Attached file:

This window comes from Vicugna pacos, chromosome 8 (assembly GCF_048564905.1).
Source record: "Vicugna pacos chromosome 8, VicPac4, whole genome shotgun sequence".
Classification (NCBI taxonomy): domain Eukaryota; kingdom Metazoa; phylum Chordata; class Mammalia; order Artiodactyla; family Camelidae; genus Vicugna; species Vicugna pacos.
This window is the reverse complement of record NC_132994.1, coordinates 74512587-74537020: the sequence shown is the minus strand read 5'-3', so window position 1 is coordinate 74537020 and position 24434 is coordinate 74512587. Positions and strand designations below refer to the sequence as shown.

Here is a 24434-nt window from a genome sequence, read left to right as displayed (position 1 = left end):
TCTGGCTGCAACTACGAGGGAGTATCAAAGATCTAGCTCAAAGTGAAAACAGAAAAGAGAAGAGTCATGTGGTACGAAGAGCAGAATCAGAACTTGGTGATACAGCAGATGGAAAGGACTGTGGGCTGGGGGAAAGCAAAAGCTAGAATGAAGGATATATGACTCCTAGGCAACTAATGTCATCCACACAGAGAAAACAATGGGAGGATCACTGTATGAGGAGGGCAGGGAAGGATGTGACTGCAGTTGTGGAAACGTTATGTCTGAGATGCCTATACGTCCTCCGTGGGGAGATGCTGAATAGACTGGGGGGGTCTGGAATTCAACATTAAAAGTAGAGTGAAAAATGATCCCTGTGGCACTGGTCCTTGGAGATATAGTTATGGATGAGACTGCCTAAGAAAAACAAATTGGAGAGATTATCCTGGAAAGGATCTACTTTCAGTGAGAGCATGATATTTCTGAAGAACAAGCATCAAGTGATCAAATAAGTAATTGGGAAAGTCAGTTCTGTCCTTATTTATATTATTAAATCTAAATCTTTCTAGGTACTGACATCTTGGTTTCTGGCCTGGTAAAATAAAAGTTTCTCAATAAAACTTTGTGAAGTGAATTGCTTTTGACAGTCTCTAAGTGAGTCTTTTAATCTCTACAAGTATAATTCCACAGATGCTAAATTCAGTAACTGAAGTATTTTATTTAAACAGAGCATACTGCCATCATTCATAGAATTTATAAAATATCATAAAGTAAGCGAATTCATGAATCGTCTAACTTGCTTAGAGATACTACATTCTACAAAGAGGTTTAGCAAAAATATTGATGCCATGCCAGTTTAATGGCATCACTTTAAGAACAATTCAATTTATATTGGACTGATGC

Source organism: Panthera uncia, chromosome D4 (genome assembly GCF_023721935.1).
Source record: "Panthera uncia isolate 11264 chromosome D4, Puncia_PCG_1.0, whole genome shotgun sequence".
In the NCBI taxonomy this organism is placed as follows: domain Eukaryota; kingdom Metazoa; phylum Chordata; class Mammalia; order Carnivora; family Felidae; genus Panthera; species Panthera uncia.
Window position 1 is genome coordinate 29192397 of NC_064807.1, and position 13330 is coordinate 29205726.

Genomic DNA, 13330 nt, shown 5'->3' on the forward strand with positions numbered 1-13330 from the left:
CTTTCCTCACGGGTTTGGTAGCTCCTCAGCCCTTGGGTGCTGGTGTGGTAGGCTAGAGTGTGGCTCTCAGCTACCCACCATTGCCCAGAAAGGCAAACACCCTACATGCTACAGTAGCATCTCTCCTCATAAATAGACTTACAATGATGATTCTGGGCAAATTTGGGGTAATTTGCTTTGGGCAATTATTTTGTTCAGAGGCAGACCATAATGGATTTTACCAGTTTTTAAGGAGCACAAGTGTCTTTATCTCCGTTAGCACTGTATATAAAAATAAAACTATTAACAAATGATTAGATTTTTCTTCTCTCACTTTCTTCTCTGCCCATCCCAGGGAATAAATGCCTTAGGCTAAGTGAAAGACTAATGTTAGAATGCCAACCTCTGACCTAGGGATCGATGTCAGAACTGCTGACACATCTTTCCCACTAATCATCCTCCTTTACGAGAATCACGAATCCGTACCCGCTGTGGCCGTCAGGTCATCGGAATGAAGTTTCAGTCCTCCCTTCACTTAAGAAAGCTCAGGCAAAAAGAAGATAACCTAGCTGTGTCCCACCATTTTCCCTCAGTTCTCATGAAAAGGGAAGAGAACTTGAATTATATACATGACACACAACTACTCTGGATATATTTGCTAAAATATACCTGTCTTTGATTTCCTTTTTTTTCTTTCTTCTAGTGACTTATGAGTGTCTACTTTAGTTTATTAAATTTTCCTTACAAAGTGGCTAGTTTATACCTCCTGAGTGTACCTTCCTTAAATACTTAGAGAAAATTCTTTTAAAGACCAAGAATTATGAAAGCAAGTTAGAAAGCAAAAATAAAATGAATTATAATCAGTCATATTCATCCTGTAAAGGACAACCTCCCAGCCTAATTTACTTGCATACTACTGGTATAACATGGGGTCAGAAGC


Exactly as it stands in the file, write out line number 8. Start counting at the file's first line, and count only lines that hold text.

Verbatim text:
Source record: "Panthera uncia isolate 11264 chromosome D4, Puncia_PCG_1.0, whole genome shotgun sequence".